The Kano State Agricultural Development Project, KSADP, in collaboration with Sasakawa Africa Association on Saturday distributed inputs to 5,500 farmers to encourage wet season activities.
The state deputy governor, Nasiru Gawuna, said this at the inauguration of the inputs distribution exercise in Kano.
He said the government was providing the inputs to the beneficiaries through the Agricultural Mechanisation and Extension Services delivery support project initiated by the KSADP.
Mr Gawuna said the project targeted about 450,000 youth and women to create jobs and enhance effective utilisation of agricultural resources in the state.
“The mechanisation project is a milestone to ensure food security in the state, which is witnessing fast-growing population, create jobs for the youth and women as well as provide raw materials for industries.
“This will change the traditional agricultural pattern from subsistence to a major agricultural venture,” he said.
Gawuna, who is also the commissioner for agriculture, said the project was designed to enhance food security, encourage agricultural productivity and reduce unemployment in the state.
Earlier, Sani Miko, country director, Sasakawa Africa Association, reiterated commitment towards accelerating agricultural productivity and competitiveness through increased farmer access to inputs.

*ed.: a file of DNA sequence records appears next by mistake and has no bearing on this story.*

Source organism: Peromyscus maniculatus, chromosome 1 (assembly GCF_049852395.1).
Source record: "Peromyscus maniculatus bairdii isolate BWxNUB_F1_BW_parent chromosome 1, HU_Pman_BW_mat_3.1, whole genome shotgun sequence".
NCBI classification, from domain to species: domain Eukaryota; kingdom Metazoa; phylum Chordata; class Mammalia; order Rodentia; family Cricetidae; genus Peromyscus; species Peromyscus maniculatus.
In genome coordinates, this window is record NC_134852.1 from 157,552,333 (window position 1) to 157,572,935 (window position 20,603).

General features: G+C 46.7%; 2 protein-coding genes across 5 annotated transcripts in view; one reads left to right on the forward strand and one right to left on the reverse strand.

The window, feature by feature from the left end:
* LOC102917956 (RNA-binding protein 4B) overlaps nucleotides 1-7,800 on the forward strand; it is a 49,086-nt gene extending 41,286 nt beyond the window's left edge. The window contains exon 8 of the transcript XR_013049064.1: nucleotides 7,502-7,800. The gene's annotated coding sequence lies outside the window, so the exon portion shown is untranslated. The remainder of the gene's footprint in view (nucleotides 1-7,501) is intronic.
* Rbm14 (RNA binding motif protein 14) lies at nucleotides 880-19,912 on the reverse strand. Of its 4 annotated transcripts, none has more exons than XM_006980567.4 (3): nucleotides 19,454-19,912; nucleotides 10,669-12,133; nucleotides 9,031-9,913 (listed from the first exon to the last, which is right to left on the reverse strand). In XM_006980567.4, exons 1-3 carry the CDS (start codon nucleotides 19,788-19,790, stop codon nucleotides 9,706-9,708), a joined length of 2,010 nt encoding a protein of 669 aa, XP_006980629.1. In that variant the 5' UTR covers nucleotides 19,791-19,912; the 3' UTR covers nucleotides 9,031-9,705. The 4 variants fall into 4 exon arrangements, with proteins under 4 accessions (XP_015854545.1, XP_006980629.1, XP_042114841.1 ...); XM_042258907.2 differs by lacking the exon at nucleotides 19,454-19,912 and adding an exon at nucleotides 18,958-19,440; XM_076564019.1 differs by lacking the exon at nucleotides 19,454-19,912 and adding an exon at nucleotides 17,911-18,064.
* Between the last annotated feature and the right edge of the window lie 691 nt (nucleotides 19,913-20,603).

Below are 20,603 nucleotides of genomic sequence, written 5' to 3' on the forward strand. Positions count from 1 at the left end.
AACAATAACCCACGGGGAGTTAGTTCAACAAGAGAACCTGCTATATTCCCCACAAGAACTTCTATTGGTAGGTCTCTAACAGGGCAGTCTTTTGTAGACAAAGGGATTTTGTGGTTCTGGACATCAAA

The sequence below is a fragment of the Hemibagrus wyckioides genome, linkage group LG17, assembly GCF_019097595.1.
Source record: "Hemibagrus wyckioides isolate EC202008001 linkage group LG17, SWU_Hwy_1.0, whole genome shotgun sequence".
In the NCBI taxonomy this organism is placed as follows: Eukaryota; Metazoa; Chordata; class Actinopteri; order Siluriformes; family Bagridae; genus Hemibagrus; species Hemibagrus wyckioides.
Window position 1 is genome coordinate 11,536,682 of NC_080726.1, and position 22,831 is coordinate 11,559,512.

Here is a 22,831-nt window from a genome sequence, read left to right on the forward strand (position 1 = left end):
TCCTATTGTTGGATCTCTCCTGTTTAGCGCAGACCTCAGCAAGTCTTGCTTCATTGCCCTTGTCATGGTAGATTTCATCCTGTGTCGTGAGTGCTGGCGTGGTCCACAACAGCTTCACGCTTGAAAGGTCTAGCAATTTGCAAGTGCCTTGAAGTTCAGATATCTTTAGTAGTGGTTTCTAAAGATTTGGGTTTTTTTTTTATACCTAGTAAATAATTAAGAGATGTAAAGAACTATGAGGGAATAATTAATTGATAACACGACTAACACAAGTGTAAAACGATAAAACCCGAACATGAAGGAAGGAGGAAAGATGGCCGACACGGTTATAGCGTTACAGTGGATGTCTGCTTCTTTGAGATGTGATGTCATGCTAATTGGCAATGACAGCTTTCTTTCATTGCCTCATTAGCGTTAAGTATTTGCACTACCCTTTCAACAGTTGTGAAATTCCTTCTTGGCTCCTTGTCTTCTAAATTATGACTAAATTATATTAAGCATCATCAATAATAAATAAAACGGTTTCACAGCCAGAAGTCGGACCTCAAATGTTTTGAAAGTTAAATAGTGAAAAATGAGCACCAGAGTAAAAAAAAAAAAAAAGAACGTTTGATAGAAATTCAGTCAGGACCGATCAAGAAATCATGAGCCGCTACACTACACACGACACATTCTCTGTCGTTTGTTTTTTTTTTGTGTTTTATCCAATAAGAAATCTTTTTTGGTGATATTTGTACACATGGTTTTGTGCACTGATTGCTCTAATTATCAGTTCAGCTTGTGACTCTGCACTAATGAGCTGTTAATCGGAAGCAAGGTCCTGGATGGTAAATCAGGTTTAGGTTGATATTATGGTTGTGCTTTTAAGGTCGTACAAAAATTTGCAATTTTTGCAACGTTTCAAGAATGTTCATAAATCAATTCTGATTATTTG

“The project strengthened seed system by injecting 20 metric tons of foundation seeds and 1,300 certified high-quality seeds in collaboration with IITA, ICRISAT and eight consortium seed companies, to ensure diffusion across every nook and crannies of the state.
“Some 977 clusters with 114,719 farmers from 20 local government areas have been established,” he said.
According to him, small holder farmers are receiving support through farmer learning platforms in the areas of crop production enhancement, input support, post-harvest handling, agro-processing, business development and enterprising management.
The association, he said, targeted 270,000 farmers this year across the 44 LGAs of the state while 11,800 of the farmers were participating in the improved vegetable production, processing and enterprise skills training programme.
He said that about 58,000 farmers were being trained on cereal crop production, adding that the scope of the programme would be expanded to cover wet season farmers.
Mr Miko said the association would scaled up its interventions in the next four years, to address the root causes of low productivity and conflicts due to irregular migration in the state and the country at large.